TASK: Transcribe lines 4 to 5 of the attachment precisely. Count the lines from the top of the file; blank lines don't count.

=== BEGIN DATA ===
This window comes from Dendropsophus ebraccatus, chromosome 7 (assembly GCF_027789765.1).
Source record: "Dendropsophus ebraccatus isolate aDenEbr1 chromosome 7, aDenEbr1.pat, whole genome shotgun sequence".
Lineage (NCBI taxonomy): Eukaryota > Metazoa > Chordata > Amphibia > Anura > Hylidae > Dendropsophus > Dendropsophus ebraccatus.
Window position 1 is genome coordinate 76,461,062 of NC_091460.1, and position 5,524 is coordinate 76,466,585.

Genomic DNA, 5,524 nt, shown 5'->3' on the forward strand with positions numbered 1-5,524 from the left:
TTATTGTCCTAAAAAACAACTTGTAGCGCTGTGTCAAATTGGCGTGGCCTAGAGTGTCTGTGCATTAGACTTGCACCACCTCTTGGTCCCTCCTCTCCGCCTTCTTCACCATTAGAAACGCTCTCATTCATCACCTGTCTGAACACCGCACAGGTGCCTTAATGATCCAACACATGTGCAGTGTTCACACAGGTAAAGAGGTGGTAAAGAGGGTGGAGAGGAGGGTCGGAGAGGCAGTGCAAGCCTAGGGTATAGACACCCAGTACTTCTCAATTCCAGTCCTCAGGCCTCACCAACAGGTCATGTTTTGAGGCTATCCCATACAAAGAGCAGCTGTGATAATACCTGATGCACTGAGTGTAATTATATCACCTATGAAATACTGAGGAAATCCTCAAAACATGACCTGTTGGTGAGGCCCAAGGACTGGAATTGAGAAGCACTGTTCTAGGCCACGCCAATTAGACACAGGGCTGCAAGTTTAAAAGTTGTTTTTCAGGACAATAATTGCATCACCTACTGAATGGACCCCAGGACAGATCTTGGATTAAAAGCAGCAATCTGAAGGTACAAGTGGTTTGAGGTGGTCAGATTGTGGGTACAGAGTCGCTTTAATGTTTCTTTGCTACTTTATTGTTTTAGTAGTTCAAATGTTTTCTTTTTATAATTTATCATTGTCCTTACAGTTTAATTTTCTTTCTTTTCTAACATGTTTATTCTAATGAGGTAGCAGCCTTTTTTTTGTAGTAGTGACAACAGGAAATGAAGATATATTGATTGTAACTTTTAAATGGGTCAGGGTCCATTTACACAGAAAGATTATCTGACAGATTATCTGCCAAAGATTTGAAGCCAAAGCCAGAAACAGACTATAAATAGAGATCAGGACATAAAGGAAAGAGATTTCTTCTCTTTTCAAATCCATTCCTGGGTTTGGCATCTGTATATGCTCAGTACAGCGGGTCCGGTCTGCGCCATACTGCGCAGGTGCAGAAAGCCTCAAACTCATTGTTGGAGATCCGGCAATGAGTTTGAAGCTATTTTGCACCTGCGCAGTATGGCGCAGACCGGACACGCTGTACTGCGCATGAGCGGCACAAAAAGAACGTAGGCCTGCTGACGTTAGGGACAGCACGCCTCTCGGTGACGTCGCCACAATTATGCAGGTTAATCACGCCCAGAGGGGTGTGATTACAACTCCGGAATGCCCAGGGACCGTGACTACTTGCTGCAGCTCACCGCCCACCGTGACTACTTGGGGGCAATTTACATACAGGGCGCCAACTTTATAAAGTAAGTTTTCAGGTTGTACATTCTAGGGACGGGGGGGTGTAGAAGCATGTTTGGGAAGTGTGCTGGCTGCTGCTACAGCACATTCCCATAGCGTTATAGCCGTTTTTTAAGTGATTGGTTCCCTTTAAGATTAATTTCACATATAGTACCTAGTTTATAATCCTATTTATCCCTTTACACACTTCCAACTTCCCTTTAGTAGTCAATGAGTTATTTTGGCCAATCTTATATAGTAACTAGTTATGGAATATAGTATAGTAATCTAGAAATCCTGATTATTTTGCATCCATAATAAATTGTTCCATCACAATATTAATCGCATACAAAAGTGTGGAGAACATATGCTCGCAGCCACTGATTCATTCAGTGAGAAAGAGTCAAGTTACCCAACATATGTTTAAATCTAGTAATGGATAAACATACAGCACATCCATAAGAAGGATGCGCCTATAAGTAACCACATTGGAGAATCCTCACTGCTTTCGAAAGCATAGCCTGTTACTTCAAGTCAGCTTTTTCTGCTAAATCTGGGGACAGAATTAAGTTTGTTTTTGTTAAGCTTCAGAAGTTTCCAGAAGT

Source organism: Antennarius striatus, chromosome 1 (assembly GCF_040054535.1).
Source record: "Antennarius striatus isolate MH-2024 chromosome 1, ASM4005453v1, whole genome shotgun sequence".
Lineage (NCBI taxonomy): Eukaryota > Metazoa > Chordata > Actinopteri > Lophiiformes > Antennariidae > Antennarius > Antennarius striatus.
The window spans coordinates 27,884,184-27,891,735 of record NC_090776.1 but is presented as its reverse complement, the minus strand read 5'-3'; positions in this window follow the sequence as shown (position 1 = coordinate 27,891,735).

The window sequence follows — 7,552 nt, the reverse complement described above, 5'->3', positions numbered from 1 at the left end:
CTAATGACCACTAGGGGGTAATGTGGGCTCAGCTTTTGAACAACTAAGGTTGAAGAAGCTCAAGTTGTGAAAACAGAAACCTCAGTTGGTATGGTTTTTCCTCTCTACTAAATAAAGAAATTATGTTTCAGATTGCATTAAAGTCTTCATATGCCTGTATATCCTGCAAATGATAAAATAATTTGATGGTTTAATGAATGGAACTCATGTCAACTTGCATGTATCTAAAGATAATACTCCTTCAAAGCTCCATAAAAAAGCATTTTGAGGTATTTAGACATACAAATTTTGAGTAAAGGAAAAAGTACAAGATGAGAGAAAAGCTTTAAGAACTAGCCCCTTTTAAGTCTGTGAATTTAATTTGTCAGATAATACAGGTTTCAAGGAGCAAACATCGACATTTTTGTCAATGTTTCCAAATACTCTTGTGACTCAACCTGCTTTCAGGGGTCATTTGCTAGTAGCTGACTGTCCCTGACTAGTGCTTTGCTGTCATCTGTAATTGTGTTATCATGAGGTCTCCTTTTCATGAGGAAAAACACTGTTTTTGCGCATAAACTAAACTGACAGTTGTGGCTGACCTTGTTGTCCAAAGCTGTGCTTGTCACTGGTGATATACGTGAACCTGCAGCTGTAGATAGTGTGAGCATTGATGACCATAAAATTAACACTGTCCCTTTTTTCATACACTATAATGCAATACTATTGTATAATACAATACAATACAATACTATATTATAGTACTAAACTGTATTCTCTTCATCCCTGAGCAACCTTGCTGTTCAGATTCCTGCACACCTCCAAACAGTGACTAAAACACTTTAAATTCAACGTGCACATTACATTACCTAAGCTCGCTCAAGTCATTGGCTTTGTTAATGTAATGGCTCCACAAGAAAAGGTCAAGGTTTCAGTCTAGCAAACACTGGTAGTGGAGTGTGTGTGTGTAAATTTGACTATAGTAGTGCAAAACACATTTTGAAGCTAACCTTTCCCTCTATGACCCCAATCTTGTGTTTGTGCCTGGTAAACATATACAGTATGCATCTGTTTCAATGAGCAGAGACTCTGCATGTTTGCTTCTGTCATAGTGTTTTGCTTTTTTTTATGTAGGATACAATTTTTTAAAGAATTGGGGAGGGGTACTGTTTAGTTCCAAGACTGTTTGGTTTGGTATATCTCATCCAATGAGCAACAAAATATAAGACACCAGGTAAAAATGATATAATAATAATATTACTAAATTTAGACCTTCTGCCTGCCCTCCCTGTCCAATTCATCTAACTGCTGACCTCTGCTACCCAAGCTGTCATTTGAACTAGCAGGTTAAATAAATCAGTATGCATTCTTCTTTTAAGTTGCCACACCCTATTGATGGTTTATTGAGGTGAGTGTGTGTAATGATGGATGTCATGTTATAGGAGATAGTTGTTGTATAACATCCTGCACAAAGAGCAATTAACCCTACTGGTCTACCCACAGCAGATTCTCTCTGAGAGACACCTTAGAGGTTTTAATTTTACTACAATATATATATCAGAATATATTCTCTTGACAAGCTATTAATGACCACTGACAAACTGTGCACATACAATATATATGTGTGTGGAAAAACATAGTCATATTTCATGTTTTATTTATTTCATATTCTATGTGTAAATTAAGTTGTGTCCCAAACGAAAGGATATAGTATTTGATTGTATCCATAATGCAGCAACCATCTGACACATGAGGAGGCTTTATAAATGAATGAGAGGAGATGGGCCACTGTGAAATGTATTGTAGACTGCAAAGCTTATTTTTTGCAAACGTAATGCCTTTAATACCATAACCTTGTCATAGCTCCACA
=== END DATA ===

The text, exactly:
Window position 1 is genome coordinate 76,461,062 of NC_091460.1, and position 5,524 is coordinate 76,466,585.

Genomic DNA, 5,524 nt, shown 5'->3' on the forward strand with positions numbered 1-5,524 from the left: